Last December, UMG Nashville president Cindy Mabe climbed aboard George Strait’s tour bus, which was parked outside Las Vegas’ T-Mobile Arena and serves as his home during his residency in the city. Strait had turned in an album in October and wanted to put it out before year’s end. But Mabe knew it needed more setup time, and she arranged a face-to-face meeting to break the news.
“Listening to these songs reminded me of how important George Strait is to music,” says Mabe in late April, sitting in UMG Nashville’s office on Second Avenue, overlooking the Cumberland River. So she presented Strait with not only a new rollout plan for the album but also a multiyear initiative for his back catalog that tied in partners like Spotify. “We spoke a lot about why we needed him to keep creating his musical perspective, because he is our North Star,” says Mabe.
Strait has accumulated 44 No. 1s on Billboard’s Hot Country Songs chart -- more than any other artist -- and he’s UMG Nashville’s third-most-streamed act, behind Chris Stapleton and Luke Bryan. But Mabe’s decision was about more than just the bottom line -- it was an opportunity to right an industry wrong. “In the same way we are doing [campaigns] for The Rolling Stones, Queen and Elton John, why are we not doing it for our core country artists?” she says. “This was a chance for us to start that.”
Her plan worked: Following its release in April, Strait’s Honky Tonk Time Machine became his 27th No. 1 on the Top Country Albums chart, and another in a long line of No. 1 albums (including seven in 2018) for UMG Nashville.
Mabe’s approach with Strait exemplifies why she’s one of Music City’s most respected industry voices: She proves that executives can be simultaneously shrewd and empathetic, attentive to analytics and data but focused first and foremost on artists and music. “Cindy is the quiet oracle,” says Keith Urban, whose Graffiti U was one of the albums Mabe helped top the chart last year. “She has her antenna tuned in to things I often can’t see at the time, but she proves time and time again to be spot on.” Or, as Dierks Bentley’s manager, Mary Hilliard Harrington, puts it: “She can cut through all the bullshit to the heart of any matter.”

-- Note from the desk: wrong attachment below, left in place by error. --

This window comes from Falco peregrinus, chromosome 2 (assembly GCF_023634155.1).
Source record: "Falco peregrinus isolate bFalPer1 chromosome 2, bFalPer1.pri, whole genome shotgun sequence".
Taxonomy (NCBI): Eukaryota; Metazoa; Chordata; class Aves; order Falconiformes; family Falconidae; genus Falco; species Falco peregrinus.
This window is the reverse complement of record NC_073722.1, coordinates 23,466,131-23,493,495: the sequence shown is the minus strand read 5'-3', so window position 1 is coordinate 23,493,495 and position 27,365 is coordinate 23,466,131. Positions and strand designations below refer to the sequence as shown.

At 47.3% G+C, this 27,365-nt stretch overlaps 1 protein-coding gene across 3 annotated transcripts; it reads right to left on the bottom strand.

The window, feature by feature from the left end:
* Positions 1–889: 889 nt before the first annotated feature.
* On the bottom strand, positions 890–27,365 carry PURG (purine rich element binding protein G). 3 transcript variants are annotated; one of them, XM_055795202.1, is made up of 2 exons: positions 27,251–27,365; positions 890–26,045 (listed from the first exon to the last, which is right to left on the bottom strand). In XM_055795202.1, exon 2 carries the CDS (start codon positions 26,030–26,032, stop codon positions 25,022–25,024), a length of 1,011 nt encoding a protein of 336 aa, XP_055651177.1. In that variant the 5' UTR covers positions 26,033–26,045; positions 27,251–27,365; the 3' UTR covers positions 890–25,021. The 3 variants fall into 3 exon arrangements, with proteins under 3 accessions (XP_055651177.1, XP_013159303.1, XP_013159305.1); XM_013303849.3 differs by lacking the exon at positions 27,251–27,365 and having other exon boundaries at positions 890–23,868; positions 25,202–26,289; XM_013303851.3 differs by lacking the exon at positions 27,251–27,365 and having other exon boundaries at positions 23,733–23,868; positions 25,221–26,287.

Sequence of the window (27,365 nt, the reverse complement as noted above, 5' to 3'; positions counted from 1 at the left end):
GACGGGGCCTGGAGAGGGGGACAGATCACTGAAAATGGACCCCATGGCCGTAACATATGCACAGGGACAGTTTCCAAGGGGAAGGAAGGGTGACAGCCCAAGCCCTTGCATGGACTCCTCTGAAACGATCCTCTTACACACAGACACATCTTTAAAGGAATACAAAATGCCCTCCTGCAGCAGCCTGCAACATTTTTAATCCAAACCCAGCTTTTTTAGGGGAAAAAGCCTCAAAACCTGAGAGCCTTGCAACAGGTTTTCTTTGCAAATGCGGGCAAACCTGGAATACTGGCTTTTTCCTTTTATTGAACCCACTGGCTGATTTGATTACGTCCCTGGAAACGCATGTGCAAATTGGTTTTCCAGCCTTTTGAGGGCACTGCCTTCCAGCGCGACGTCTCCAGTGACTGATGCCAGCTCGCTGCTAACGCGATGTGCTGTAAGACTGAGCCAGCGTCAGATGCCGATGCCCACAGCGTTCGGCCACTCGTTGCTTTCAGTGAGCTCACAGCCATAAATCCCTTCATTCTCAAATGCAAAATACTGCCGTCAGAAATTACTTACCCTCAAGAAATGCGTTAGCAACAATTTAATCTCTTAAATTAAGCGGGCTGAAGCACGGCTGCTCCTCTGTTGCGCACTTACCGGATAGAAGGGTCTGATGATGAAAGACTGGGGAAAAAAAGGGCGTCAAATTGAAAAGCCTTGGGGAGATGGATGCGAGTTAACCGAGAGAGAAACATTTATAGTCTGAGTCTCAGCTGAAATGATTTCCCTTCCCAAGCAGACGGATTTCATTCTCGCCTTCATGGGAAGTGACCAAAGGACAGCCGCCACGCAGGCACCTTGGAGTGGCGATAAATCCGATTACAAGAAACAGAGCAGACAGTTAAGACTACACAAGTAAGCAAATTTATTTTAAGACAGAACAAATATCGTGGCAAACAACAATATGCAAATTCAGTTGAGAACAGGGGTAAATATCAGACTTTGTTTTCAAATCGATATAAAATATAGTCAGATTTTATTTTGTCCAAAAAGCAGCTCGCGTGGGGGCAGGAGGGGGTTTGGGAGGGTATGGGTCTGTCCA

During the last 18 months, Mabe oversaw groundbreaking album launches for unconventional artists like Kacey Musgraves and Stapleton, Billboard’s top country artist of 2018; helped superstar Bryan retain his dominant position in the industry; took rising stars like Lauren Alaina and Jon Pardi to new chart heights; and broke such budding acts as Jordan Davis, Billboard’s top new country artist of 2018. Last year, UMG Nashville sold 4.8 million albums and garnered 12.1 million track downloads and 10.4 billion on-demand audio streams, adding up to a 2018 country market share of 26.73%, the most of any Nashville label.
But Mabe doesn’t measure success only by the numbers. “I am trying to build artists that make it into the Country Music Hall of Fame -- people who change culture and belief systems,” she says. “When that is your mission, it changes how you are playing the game.”
It’s a perspective that the 46-year-old Kernersville, N.C., native says helps her keep a level head in a fast-moving industry. “To be honest, my personal life is even crazier than this,” says the married mother of three kids, all 12 and under. “I am an introverted human being, so it is better for me to sit back and listen to what is happening so I can make a decision. It is how I was raised, frankly.”
After graduating from Belmont University in 1995, Mabe worked as promotion coordinator for Nashville’s RCA Label Group and eventually rose to product manager. In 2007, then-Capitol Records Nashville head Mike Dungan offered her the position of vp of marketing. Mabe, four months pregnant at the time, declined. But when he asked again five months later, she said yes -- and they soon forged a powerful partnership. Mabe says she and Dungan, now UMG Nashville’s chairman/CEO, are well-suited teammates because of their complementary styles: She’s the serious one; he’s the jokester. Says Mabe: “We bring the best out in each other.”
As Nashville’s highest-ranking woman label executive, Mabe has been a beacon of support for female artists at all career levels. In 2018, Carrie Underwood -- who the previous year had left her longtime home at Sony Nashville for UMG Nashville in part to reunite with Mabe -- scored the biggest debut week that year for an album by a woman of any genre with Cry Pretty. This year, new signee Caylee Hammack earned raves for first single “Family Tree.” “I want to relate to what I am listening to,” says Mabe. “You have to hear a woman’s perspective however you consume music.”
Still, the highlight of her year was the overwhelming response to Musgraves’ masterwork, Golden Hour, which won album of the year at the Grammy Awards in February, as well as at the Academy of Country Music Awards in April and the Country Music Association Awards last November. “We got a wider audience of real tastemakers that built a really loud noise around this album -- the press and the Grammy circles and gay outlets,” she says. “A lot of those things weren’t traditionally something we would do, but it was where this record fit.”
Bringing an artist’s creative vision to fruition is, says Mabe, her greatest joy -- and also her biggest responsibility. “I have always felt like songs are gifts from God. Music is the most powerful thing in the universe, and it changes people more than words or actions,” she says. “When someone puts that in my hands, I take it freaking seriously. That is the No. 1 thing.”